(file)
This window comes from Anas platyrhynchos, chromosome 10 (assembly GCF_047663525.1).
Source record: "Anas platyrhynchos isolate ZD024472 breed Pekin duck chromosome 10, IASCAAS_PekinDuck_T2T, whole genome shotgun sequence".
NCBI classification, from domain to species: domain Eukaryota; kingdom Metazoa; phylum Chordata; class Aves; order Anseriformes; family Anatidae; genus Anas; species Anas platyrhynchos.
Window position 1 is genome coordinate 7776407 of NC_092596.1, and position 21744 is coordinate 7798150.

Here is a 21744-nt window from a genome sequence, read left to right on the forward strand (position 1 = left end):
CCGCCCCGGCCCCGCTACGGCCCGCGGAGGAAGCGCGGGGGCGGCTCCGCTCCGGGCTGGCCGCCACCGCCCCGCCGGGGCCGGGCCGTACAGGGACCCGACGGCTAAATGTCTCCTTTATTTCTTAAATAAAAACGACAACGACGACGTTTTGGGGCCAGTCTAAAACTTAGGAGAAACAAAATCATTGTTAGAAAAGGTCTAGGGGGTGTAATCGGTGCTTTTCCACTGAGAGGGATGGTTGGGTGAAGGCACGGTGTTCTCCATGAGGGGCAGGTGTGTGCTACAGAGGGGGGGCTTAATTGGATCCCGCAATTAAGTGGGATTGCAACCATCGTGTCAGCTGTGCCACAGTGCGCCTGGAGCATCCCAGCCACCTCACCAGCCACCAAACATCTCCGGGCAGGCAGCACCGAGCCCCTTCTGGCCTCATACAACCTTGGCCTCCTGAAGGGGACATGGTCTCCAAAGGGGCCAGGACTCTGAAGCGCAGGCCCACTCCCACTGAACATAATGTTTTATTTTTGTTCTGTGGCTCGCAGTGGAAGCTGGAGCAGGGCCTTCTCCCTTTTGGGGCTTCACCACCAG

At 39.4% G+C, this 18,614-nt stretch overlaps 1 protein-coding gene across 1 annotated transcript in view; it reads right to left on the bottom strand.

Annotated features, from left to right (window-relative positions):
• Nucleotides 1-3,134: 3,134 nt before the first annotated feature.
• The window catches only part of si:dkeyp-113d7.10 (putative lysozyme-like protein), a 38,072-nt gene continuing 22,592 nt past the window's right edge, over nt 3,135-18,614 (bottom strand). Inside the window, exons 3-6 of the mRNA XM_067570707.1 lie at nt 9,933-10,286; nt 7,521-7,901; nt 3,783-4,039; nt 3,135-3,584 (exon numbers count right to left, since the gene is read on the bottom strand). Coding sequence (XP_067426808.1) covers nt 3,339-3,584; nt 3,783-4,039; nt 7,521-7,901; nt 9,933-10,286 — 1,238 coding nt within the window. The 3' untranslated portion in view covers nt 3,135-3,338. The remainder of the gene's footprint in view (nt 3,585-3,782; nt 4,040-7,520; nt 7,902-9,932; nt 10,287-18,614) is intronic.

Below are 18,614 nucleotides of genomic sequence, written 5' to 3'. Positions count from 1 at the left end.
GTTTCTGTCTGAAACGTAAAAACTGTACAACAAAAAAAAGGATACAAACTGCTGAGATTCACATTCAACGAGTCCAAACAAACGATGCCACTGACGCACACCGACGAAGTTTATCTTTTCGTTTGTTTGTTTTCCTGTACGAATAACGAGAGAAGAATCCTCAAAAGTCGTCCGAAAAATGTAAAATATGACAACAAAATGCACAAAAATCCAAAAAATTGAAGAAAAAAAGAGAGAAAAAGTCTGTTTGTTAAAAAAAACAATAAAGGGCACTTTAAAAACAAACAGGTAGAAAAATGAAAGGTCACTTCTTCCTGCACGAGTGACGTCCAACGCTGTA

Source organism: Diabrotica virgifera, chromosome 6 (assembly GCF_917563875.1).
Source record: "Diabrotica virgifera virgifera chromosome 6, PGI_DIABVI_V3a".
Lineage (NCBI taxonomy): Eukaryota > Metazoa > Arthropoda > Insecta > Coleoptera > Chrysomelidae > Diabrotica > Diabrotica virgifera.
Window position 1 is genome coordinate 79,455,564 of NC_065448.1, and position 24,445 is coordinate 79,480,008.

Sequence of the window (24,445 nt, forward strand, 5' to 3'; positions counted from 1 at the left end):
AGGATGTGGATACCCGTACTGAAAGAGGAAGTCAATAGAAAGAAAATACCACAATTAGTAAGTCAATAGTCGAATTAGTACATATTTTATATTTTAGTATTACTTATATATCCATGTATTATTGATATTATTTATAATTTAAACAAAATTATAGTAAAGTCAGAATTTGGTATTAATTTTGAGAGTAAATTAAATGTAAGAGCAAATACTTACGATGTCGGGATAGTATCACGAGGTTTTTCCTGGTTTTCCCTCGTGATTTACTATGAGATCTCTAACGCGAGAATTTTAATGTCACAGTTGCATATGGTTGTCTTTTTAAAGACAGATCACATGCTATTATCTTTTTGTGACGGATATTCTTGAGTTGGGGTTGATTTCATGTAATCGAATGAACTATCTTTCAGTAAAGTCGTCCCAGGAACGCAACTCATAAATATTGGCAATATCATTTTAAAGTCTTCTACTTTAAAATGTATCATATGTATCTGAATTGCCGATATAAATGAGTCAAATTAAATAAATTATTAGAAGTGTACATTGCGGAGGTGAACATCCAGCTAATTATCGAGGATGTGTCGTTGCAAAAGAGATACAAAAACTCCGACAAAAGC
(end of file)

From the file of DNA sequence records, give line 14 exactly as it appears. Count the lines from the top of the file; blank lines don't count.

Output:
Source record: "Diabrotica virgifera virgifera chromosome 6, PGI_DIABVI_V3a".